As netball coaches, we all spend hours and hours assessing and evaluating our players and their performances.
“How are my goalers progressing with their holding? Why were my midcourters so strong to the ball last week, but struggled to hit the circle this week?”
It’s those types of questions that shape what we plan for our upcoming training sessions, as well as the feedback we give our players during games and at training.
But how often do you take a moment to reflect on your training sessions themselves, or how you coached during a game?
FIVE VALUABLE MINUTES
Ever notice how sometimes your training sessions run like clockwork – the players listen attentively, quickly grasp and perform the skills you’re asking them to, and everything just ‘clicks’?
And yet other times what you felt was a well-planned, engaging and focused session just feels clunky and doesn’t achieve what you set out to?
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It can be a very valuable exercise to take five minutes at the end of every training session to assess the parts of the session that worked well, and those that didn’t.
Ask yourself what the difference was between the good bits and the not so good bits. Was the drill too difficult for your players? Could your setup and explanation have been better? Were there too many inactive players? Could the drill work in future sessions with some minor adjustments?
Pull out your session plan and highlight the drills that worked really well – and ensure you revisit them – by writing them on a list of drills you’ve had success with, or adding them to a list in your SESSION PLANNER on our website.
Similarly, making a quick note of drills that didn’t gel, and see if there’s a way you can simplify it or adjust it to achieve your desired result in future.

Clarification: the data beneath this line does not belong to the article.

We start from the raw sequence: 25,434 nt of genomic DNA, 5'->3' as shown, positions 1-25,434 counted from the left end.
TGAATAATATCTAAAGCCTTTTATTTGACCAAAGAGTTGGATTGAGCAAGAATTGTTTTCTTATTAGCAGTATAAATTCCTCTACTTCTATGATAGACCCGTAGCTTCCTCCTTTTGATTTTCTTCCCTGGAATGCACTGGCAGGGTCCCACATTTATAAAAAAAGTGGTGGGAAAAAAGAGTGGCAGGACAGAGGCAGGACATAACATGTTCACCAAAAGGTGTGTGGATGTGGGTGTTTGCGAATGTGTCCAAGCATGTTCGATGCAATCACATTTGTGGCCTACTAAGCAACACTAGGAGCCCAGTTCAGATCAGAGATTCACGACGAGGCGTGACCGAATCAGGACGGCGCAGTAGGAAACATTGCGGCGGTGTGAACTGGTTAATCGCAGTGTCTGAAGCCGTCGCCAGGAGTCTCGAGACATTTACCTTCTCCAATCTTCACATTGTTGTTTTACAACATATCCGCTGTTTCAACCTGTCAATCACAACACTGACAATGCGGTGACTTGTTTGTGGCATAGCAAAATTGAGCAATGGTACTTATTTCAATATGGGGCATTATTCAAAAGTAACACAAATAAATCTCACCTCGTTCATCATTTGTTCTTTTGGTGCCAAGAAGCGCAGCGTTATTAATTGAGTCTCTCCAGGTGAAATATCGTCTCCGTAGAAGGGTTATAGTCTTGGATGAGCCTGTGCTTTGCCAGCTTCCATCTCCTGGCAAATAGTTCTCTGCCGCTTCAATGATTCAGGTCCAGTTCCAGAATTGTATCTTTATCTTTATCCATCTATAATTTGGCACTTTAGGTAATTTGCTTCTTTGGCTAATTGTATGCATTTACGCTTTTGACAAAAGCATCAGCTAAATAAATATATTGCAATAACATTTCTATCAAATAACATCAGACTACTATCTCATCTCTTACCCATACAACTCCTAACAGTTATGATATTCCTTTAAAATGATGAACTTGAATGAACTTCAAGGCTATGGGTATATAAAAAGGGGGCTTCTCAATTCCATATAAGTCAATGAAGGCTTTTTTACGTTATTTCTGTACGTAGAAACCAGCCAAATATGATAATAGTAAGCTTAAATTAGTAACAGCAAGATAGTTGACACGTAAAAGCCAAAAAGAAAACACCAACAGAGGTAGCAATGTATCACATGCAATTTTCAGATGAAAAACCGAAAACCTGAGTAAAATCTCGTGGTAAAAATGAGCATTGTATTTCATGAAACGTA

Over time, you’ll start to remember the types of drills you’ve had success with, and will develop an instinct for what will work with particular skill levels and age groups.
ASK THE PLAYERS
Just because you’re the coach, it doesn’t mean you’re expected to have all the answers.
In fact, sometimes the players themselves can be your greatest resource for learning.
If part of a session hasn’t quite hit the mark, there’s nothing wrong with asking some of your more perceptive (or if you’ve got a young team, mature) players why they feel things weren’t as successful.
Maybe your instructions were confusing, or maybe it was difficult for them to perform certain movements in quick succession.
Or perhaps they loved it, but just needed more of an opportunity to put it into practice before you moved on.
Either way, don’t be afraid to check in with your players from time to time to find out what’s working from their perspective.
REVIEW GAME NIGHT
Again, it need only be five minutes, but take a moment to review more than just the result on game night.
You’ll no doubt have some key takeaways to work on at training, based on how the team performed, but also take note of how you coached throughout the night.
Were you able to communicate effectively with the team at the half-time break? Did your emotions get in the way at certain times? Why did Eloise respond so much better to a particular instruction this week than she had previously? Did it work better having a pre-game team chat five minutes before the first whistle, or was it better last week when you spoke to the group before the warm-up?
These are the types of questions you can ask yourself during a quick moment of self-reflection that will almost certainly improve your coaching in future weeks.
Remember, part of the challenge of coaching is solving the puzzle of how to get the best out of every team you coach, as well as each individual player within that team. Assessing your own performance is often a great place to start!